West Nile Virus

September 8, 2017 | Communicable Disease

West Nile Virus may sound scary, but don’t panic, there are ways to protect you and your family. West Nile Virus was first reported in Montana in 2002. In 2017 there have been seven reported cases in humans to date and none have been fatal.1 Awareness is key to prevention.

What is West Nile Virus (WNV)?

WNV is a virus related to dengue and yellow fever. At least 225 species of birds carry the virus, crows and blue jays are the most common. The virus is transmitted from birds to humans through the Culex species mosquito. Horses and other equines are also very susceptible but there is a vaccine available. There is not currently a vaccine for humans, but clinical trials are underway. Primary symptoms are sudden onset of fever, muscle aches, fatigue and rash. Most people who become infected with WNV experience no symptoms but 1 in 5 develop a mild illness, called West Nile fever, which may last for three to six days.  If you do show symptoms, see your health care provider.

Keep Mosquitos off your Body:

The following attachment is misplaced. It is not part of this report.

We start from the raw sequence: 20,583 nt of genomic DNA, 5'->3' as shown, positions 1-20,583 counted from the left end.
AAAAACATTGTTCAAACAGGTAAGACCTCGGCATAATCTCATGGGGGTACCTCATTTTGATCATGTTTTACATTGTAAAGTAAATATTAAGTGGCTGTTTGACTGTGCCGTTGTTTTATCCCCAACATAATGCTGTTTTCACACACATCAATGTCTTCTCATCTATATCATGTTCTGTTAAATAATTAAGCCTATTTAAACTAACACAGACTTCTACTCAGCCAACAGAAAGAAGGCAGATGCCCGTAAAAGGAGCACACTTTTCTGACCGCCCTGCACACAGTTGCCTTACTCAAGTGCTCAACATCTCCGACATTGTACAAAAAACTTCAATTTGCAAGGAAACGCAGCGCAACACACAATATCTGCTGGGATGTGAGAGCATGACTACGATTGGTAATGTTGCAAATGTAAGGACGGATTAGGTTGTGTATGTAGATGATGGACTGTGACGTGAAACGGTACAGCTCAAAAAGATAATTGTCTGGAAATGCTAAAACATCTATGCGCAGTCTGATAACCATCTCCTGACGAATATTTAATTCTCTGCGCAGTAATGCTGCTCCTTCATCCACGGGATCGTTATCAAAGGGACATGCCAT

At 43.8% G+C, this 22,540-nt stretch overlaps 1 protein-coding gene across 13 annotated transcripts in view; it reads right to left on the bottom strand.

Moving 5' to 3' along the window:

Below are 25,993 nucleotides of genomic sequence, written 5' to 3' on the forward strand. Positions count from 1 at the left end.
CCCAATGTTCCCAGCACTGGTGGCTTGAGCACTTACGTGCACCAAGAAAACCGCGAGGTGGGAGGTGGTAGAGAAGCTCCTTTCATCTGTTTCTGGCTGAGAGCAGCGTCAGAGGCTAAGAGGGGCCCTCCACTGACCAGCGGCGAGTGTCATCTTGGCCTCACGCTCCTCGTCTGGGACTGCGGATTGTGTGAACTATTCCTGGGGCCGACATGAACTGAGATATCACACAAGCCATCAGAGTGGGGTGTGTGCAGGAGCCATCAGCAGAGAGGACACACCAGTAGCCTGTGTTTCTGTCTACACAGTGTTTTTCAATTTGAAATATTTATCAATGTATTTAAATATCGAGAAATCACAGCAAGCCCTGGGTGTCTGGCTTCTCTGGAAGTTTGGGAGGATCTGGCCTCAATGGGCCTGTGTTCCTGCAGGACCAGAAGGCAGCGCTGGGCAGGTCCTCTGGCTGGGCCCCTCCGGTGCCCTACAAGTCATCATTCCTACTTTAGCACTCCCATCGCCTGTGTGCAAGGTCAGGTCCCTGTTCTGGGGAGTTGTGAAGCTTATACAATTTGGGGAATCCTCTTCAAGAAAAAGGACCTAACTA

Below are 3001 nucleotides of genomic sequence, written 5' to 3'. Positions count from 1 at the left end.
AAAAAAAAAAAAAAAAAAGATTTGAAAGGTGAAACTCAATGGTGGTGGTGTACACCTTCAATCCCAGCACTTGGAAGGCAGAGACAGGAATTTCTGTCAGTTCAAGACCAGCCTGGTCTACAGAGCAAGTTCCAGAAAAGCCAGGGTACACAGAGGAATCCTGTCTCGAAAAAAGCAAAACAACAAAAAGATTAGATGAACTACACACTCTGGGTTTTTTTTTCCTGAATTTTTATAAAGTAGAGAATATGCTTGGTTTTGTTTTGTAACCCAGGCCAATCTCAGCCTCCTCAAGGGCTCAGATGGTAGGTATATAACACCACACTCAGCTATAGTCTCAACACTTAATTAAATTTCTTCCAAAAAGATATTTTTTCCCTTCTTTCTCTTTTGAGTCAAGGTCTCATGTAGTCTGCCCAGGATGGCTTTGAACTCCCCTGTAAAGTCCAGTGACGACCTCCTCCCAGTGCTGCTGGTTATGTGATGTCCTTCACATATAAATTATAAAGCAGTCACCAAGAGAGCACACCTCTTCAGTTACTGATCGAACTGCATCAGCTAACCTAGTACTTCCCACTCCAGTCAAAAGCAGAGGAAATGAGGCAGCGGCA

Take precautions and protect yourself against WNV by following the 5 Ds of WNV prevention.  The 5 Ds include:

  • DUSK/DAWN – mosquitoes are most active during this time.  If possible, stay indoors during the early morning and evening hours.
  • If you must be outdoors when mosquitoes are most active, DRESS in long sleeves and pants.
  • Before going outdoors, remember to apply an insect repellent containing 25 to 35 % DEET when outdoors.  Children ages 2-12 should use repellent with 10 percent DEET or less. DEET is recommended by the Centers for Disease Control and Prevention and is the most effective and best studied insect repellent available. Products containing picaridin and permethrin have also been found to be effective in repelling mosquitoes, as has oil of lemon eucalyptus.

Limit Mosquito Habitat

  • To keep the mosquito population at bay around your home, DRAIN standing water in old tires, barrels, buckets, cans, recycling bins, clogged rain gutters, and other items that collect water.  Change water in pet bowls, flowerpots, and birdbaths at least twice a week.
  • Discard tires and unused containers.
  • Keep grass and shrubs around the house trimmed.Keep in mind, immune compromised and older people with weakened immune systems are most susceptible for illness and should take extra precautions.For more information, go to CDC.gov, or West Nile Virus – Use Protection Avoid Infection.

1 https://www.cdc.gov/westnile/statsmaps/preliminarymapsdata2017/disease-cases-state.html